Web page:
Dubai: Islamic funds are a $60 billion (Dh220 billion) industry forecasted to grow to at least $77 billion by 2019, while the underlying demand for Islamic funds is projected to grow to $185 billion over the next five years according to The Global Islamic Asset Management Outlook published by Thomson Reuters.

The study based on a survey of key asset managers, investors, and other market players such as regulators, consultants, and financial institutions says there are substantial growth opportunities but the industry will struggle to reach its potential in the near-to midterm.

“The report highlights the current and forecasted demand-supply gap, which is projected to grow to $108 million by 2019, and suggest strategies and areas of focus that the industry should consider to grow to its full potential,” Dr Sayd Farook, Global Head of Islamic Capital Markets for Thomson Reuters.

Despite the financial crisis, the Arab Spring in the Mena region and the Euro crisis, the majority of investors and asset managers still believe that performance and efficiency during the past five years remained the same or surpassed expectations. Building on this momentum, most asset managers are willing to increase their Islamic investment holdings in the next 12 months.

While the GCC has emerged as the most preferred investment destination for investors and asset managers sukuks and equities are the most the preferred asset types for 2015 and 2016. Most asset managers also highlighted a preference for a more supportive Sharia framework within their markets.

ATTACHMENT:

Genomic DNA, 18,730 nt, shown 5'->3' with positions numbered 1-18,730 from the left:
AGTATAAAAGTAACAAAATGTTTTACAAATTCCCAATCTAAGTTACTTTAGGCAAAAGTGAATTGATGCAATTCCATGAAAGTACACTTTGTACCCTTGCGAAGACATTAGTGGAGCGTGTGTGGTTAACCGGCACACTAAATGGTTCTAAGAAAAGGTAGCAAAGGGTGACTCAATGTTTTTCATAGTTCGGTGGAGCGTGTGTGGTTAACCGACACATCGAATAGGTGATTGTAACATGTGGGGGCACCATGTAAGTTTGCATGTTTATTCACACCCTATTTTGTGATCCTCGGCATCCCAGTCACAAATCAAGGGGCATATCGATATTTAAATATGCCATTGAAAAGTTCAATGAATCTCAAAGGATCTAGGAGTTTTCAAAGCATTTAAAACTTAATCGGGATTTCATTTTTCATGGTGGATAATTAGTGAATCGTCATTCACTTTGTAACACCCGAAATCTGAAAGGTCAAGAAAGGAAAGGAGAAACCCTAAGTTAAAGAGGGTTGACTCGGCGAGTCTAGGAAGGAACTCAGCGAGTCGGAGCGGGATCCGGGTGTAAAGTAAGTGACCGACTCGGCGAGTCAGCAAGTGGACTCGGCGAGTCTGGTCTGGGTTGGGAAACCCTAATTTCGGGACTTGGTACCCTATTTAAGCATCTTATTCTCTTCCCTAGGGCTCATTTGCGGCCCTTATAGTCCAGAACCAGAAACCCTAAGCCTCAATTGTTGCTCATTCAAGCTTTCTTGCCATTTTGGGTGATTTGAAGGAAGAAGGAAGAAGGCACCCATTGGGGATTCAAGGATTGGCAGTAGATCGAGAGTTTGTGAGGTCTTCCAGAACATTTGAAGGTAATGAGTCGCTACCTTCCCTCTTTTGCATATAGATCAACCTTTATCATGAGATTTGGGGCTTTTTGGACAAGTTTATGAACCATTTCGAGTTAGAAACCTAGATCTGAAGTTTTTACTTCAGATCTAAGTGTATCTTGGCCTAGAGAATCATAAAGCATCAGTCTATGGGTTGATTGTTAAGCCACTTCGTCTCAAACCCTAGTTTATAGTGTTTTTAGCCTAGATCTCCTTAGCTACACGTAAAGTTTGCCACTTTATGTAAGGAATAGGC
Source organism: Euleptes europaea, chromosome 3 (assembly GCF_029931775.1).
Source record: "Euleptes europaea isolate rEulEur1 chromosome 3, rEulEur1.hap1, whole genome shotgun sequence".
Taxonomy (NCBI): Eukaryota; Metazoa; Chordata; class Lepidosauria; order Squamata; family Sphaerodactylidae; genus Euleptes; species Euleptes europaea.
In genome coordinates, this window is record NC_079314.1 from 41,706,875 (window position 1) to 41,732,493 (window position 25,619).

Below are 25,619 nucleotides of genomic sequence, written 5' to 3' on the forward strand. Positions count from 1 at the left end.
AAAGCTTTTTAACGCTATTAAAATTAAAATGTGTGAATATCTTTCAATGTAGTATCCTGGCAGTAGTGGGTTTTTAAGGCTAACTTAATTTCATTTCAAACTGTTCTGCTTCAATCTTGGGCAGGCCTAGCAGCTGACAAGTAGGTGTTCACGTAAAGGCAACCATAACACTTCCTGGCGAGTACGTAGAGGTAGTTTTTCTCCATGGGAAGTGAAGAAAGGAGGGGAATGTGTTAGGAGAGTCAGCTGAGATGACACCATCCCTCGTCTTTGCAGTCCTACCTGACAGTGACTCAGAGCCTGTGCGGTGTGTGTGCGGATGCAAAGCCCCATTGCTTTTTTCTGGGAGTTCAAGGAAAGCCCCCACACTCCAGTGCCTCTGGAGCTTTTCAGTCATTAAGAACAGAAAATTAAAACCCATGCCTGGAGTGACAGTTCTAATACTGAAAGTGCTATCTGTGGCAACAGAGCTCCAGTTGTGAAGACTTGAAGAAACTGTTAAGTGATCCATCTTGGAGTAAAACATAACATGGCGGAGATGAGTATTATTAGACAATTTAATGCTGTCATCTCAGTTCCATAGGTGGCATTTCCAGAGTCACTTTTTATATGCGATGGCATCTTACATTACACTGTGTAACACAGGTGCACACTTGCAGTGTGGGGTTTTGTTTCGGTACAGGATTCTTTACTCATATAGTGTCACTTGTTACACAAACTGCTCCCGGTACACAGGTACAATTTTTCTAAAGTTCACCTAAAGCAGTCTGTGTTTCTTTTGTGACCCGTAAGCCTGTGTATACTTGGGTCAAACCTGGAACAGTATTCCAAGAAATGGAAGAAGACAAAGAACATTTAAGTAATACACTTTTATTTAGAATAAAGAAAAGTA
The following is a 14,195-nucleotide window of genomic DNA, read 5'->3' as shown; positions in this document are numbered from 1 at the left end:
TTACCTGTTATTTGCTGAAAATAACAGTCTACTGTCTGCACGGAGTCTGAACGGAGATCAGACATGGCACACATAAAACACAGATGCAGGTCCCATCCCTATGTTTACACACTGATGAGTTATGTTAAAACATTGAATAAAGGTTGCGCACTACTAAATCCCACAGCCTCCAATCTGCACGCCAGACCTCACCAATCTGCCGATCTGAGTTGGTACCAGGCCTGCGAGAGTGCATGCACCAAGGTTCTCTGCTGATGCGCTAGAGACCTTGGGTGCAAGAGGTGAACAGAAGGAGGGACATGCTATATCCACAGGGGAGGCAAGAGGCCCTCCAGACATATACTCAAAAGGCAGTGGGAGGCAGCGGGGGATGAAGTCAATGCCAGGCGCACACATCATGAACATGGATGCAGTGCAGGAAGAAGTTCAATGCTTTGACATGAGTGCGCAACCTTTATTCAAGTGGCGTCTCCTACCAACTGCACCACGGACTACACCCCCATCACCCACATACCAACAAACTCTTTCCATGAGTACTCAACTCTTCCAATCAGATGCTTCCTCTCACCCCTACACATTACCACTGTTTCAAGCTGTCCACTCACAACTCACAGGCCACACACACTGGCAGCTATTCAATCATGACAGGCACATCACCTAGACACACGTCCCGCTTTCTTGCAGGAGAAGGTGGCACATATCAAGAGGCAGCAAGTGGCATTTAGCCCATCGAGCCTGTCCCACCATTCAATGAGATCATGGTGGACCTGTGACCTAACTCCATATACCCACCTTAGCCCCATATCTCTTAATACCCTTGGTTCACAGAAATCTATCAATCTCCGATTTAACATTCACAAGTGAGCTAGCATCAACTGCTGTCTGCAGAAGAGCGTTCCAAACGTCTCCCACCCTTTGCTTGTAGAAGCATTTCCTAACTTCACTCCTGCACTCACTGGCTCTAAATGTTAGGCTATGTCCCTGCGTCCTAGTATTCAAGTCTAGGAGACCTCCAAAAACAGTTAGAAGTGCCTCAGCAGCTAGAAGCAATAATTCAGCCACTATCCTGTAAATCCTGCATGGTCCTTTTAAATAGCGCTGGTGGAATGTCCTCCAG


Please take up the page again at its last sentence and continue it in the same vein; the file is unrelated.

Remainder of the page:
The key areas of opportunity available to the Islamic asset management industry include Islamic wealth management, private equity, crowd funding, sustainable investing, and socially responsible investments. “Almost 70 per cent of Middle Eastern wealth is transferred overseas. To attract this wealth, Islamic asset managers need to compete with institutions overseas by providing both attractive yields and a superior level of service quality and product customisation,” said Nadim Najjar, Managing Director, Middle East and North Africa, Thomson Reuters.

The overall trend for the industry remained positive for the industry in 2014 with the Assets under Management (AUM) of total global Islamic funds grew 5.3 per cent from the previous year and the number of funds jumped by 11 per cent. Additionally, the year saw the lowest number of liquidated funds since 2008 at $127 million compared to $315 million in 2013 and the total size of new funds launched increased to $2.27 billion from $1.52 billion in 2013, representing a 49 per cent rise. Mutual funds dominated in 2014 with $53.17 billion making up 88 per cent of total global Islamic funds mostly driven by diversification and liquidity.

The industry is heavily concentrated in core markets. In 2014, 84 per cent of total Islamic AUM was held in eight countries, with Saudi Arabia and Malaysia accounting for 69 per cent of total AUM. Outside of Saudi Arabia and Malaysia, the industry continues to work within a largely unsupportive regulatory framework, suffering from a lack of government support and absence of clear Sharia-compliant investment avenues.

In 2014, 12 funds, each with AUM in excess of $1 billion, made up 43 per cent of total AUM while 50 per cent of total AUM was held in funds smaller than $10 million each

Outside of core markets Malaysia and Saudi Arabia, there are other growth pockets on the horizon for Islamic funds. Pakistan and Indonesia currently enjoy stable political climates and a renewal of efforts to expand and deepen their respective Islamic finance industries across all sectors.